Now, let's look at 3 common misconceptions about marriage I've noticed in a lot of the studies and the conversations I've had with people, when they believe we should be marrying for love alone:
1. Do Not Be Fooled: Marriage Isn't For You To Find Life Fulfillment
We encounter people all the time who are unsatisfied and unhappy and think it's because they're not married. All their life they've heard, “Get married and be happy.”
If I'm single and my life is unhappy or unsatisfactory, it's not because I'm not married or because I don't have a dating partner to love on. It's because I'm simply unhappy and unsatisfied. The fault is mine. It's all in my mind.
If we enter marriage because we think being married will fill those holes, we need to stay single because we have the wrong impression as to what marriage is. Marrying in hopes that our spouse will fix our issues isn't fair to him or her. (I am not implying we must be perfect or fully mature before marrying).
Could you imagine what the world would look like if we married with the mindset, "I want to marry in order to offer a retreat to my spouse! Help them enjoy life, accomplish their goals, make their life richer." And I believe that's really the attitude we should have. And I think if people knew this, fewer of them would be getting married.
But this mindset of "marriage = happiness" had to come from somewhere, right? By the end of the 1950s western society (in general) came to believe (and the depression had a lot to do with this) that marriage should be led by a male "breadwinner."
In Canada, one of the historians (Doug Owram) wrote that "every advertisement, magazine, and marriage manual assumed the family was based on the male wage–earner and the child–rearing, home–managing housewife."
Meanwhile, in the USA, marriage came to be viewed as the only cultural acceptable route to adulthood and independence. "Men who chose to remain bachelors were branded narcissistic, deviant, infantile, or pathological."
A family advice counselor in that day named Paul Landes argued that everyone "except for the sick, the badly crippled, the deformed, the emotionally warped and the mentally defective ought to marry." Any other form of lifestyle, "whether it was late marriage, nonmarriage, divorce, single motherhood, or even delayed childbearing – was considered deviant."
"Everywhere psychiatrists agreed and the mass media affirmed that if a woman did not find her ultimate fulfillment in homemaking, it was sign of serious psychological problems."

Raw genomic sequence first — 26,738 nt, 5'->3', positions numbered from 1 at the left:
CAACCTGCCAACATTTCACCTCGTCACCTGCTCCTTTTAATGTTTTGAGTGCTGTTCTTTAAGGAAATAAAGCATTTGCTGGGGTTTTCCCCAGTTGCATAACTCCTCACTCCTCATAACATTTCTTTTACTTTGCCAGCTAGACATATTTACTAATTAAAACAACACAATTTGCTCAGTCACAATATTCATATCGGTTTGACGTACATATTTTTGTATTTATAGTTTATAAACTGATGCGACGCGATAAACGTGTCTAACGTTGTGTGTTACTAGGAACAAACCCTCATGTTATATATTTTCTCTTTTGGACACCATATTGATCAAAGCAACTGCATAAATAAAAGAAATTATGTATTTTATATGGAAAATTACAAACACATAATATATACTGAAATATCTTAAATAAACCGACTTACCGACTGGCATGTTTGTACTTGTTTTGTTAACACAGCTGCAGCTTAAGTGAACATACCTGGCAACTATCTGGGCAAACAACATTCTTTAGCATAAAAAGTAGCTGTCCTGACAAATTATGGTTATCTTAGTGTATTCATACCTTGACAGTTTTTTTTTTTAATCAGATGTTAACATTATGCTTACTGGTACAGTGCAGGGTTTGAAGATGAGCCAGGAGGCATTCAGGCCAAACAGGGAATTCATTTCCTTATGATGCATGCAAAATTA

A 1957 survey in the USA reported that 4 out of 5 people believed that anyone who preferred to remain single was "sick," neurotic," or "immoral."
2. Marriage Isn't To Marry The Perfect Person
I hear comments such as, "I might not like my partner, but when we're married, I'll change him or her."
I thought we enter marriage so we can express love toward another human being, as they are and not as we want them to be? So why want to change them if they're loved as they are?
Also, our wants and desires change daily. And then we want or expect our partner to live up to our new wants and desires? How self-centered can I be?
3. Marriage Isn't To Cure Our Loneliness
If we marry to love, we do not marry to cure our loneliness, because marriage doesn't cure loneliness. Though all relationships take time to build, the only answer to curing loneliness is our developing community with others and pouring our love and service into their lives. After all, I've never heard someone in the many third-world villages I've worked in say they were lonely.
There's ecological issues, economical, social, political, and religious issues. We are surrounded by needs and movements, problems and solutions to implement, surrounded by people who love us and would die for us. And then I meet people who don’t believe they're needed in the world and even mope around because they haven’t found someone to marry.
What's wrong with finding people already in our lives, who we already love, and just pour more of our love and attention into them? We will then stop dwelling on our losses or what we don't have, see we're making a difference, and that helps us be happy.
We can google topics we're passionate about and find crossroads where our passion and a world's deep hunger intersect. What's wrong with choosing not to marry, and instead, pursuing passionate vocations and dreams?
Marriage is a marital commitment; a union that demands the utmost seriousness, dedication, work, attention, and utter selflessness toward our spouse. And that attitude must be reciprocated. I'm not suggesting my readers not marry. But before we marry, we need to be aware of what marriage is, it's history, and how it has evolved.
So, why am I not married yet? I'm simply not ready... if I ever will be.
Read another popular post: Don’t Ever Apologize For Loving Someone – Not Ever!